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Beijing Olympics opening features four inventions of ancient China
Updated: 2008-08-12 11:09
The opening ceremony of the Beijing Olympics held here on Friday night features the four great inventions by ancient Chinese: papermaking, movable type printing, compass and gunpowder.
Artists perform during the opening ceremony of the 2008 Beijing Olympic Games at the National Stadium, also known as the "Bird's Nest", on August 8, 2008. The three-hour show at Beijing's iconic "Bird's Nest" National Stadium was set to see more than 15,000 performers showcase the nation's ancient history. [Agencies]
The invention of papermaking is one of China's special contributions to the spread and the development of human civilizations.
Papermaking was represented in Friday's opening ceremony with a Chinese painting scroll that opened to begin the performances and a sheet of white paper that was laid in the center of the scroll.
Movable Type Printing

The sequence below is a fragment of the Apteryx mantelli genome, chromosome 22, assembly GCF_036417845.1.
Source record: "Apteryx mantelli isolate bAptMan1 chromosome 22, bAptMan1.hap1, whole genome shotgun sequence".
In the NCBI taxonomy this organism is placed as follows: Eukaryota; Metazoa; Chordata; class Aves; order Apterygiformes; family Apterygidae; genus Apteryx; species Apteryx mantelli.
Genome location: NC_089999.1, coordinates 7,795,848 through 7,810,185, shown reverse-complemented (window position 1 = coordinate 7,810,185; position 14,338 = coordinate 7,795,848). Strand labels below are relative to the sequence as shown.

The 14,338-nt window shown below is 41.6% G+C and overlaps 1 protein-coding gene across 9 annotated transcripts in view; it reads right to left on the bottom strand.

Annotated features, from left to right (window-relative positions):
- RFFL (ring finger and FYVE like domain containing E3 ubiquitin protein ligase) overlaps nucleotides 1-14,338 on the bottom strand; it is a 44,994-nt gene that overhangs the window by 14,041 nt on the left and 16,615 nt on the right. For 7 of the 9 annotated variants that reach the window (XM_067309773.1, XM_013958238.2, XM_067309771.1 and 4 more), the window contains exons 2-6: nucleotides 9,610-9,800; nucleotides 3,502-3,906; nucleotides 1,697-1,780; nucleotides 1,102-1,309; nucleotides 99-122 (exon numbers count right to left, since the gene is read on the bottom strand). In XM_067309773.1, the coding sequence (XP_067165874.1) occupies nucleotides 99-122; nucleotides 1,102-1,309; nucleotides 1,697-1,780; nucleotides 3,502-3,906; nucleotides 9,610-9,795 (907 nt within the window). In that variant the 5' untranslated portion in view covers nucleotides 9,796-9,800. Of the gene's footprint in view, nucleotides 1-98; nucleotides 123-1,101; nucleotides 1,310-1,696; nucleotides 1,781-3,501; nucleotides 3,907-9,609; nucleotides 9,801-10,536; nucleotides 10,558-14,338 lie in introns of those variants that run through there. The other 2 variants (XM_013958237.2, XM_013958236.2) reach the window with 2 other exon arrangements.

In the "writing" part of the opening ceremony was a performance of movable type printing, which takes an image of both ancient character case and modern computer keyboard.
Movable type printing began with engraving printing of Sui Dynasty (581 AD-618 AD). Bi Sheng of Song Dynasty (960 AD-1276 AD) improved the movable type printing by making the baked clay into movable characters for type-setting printing; thus he accomplished a significant revolution in printing history.
Bi Sheng is known as the first ancestor of printing. The movable type printing pioneered the modern civilization of mankind.
The compass was introduced to Europe approximately in the 12th century. Its application to the navigation resulted in the voyage of Columbus' discovery of the New World and Magellan's global navigation.
In the "Silk Road" part of the performances, an important passage for economic and cultural exchanges between China and Western countries, a performer held an ancient compass in his hand.
Gunpowder was represented in the display of fireworks.
Gunpowder was invented in the Song Dynasty (960 AD-1276 AD) in China. It is the mixture of potassium nitrate, sulfur and charcoal -- elements that people took as medicine in ancient times, hence the name "gunpowder" in Chinese means "burning medicines".